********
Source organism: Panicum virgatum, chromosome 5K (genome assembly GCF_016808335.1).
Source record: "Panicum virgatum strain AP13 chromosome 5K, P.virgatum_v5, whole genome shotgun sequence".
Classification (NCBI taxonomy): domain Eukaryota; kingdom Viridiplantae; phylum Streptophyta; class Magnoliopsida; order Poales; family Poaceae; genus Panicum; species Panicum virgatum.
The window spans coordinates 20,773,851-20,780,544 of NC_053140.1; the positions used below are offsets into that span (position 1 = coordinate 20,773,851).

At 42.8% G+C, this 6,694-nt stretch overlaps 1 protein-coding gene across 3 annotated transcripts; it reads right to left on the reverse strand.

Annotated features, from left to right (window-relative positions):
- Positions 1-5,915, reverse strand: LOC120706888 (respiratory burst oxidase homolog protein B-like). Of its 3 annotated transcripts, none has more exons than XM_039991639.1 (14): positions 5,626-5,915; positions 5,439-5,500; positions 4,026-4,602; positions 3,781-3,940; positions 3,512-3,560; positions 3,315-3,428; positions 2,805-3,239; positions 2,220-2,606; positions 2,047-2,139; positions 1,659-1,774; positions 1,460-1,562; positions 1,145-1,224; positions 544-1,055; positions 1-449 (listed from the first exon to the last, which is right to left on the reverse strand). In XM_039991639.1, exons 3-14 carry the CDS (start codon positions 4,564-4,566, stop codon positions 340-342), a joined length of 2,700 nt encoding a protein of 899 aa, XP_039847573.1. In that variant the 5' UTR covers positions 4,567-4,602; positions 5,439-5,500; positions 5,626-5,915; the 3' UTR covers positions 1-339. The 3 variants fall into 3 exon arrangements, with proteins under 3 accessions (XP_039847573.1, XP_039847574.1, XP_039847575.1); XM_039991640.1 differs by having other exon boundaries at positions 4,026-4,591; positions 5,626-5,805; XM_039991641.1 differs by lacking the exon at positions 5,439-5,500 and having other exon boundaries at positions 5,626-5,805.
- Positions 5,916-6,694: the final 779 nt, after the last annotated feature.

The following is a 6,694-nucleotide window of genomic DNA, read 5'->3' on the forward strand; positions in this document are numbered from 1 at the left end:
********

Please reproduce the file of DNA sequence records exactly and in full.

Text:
Source organism: Panicum virgatum, chromosome 5K (genome assembly GCF_016808335.1).
Source record: "Panicum virgatum strain AP13 chromosome 5K, P.virgatum_v5, whole genome shotgun sequence".
Classification (NCBI taxonomy): domain Eukaryota; kingdom Viridiplantae; phylum Streptophyta; class Magnoliopsida; order Poales; family Poaceae; genus Panicum; species Panicum virgatum.
The window spans coordinates 20,773,851-20,780,544 of NC_053140.1; the positions used below are offsets into that span (position 1 = coordinate 20,773,851).

At 42.8% G+C, this 6,694-nt stretch overlaps 1 protein-coding gene across 3 annotated transcripts; it reads right to left on the reverse strand.

Annotated features, from left to right (window-relative positions):
- Positions 1-5,915, reverse strand: LOC120706888 (respiratory burst oxidase homolog protein B-like). Of its 3 annotated transcripts, none has more exons than XM_039991639.1 (14): positions 5,626-5,915; positions 5,439-5,500; positions 4,026-4,602; positions 3,781-3,940; positions 3,512-3,560; positions 3,315-3,428; positions 2,805-3,239; positions 2,220-2,606; positions 2,047-2,139; positions 1,659-1,774; positions 1,460-1,562; positions 1,145-1,224; positions 544-1,055; positions 1-449 (listed from the first exon to the last, which is right to left on the reverse strand). In XM_039991639.1, exons 3-14 carry the CDS (start codon positions 4,564-4,566, stop codon positions 340-342), a joined length of 2,700 nt encoding a protein of 899 aa, XP_039847573.1. In that variant the 5' UTR covers positions 4,567-4,602; positions 5,439-5,500; positions 5,626-5,915; the 3' UTR covers positions 1-339. The 3 variants fall into 3 exon arrangements, with proteins under 3 accessions (XP_039847573.1, XP_039847574.1, XP_039847575.1); XM_039991640.1 differs by having other exon boundaries at positions 4,026-4,591; positions 5,626-5,805; XM_039991641.1 differs by lacking the exon at positions 5,439-5,500 and having other exon boundaries at positions 5,626-5,805.
- Positions 5,916-6,694: the final 779 nt, after the last annotated feature.

The following is a 6,694-nucleotide window of genomic DNA, read 5'->3' on the forward strand; positions in this document are numbered from 1 at the left end: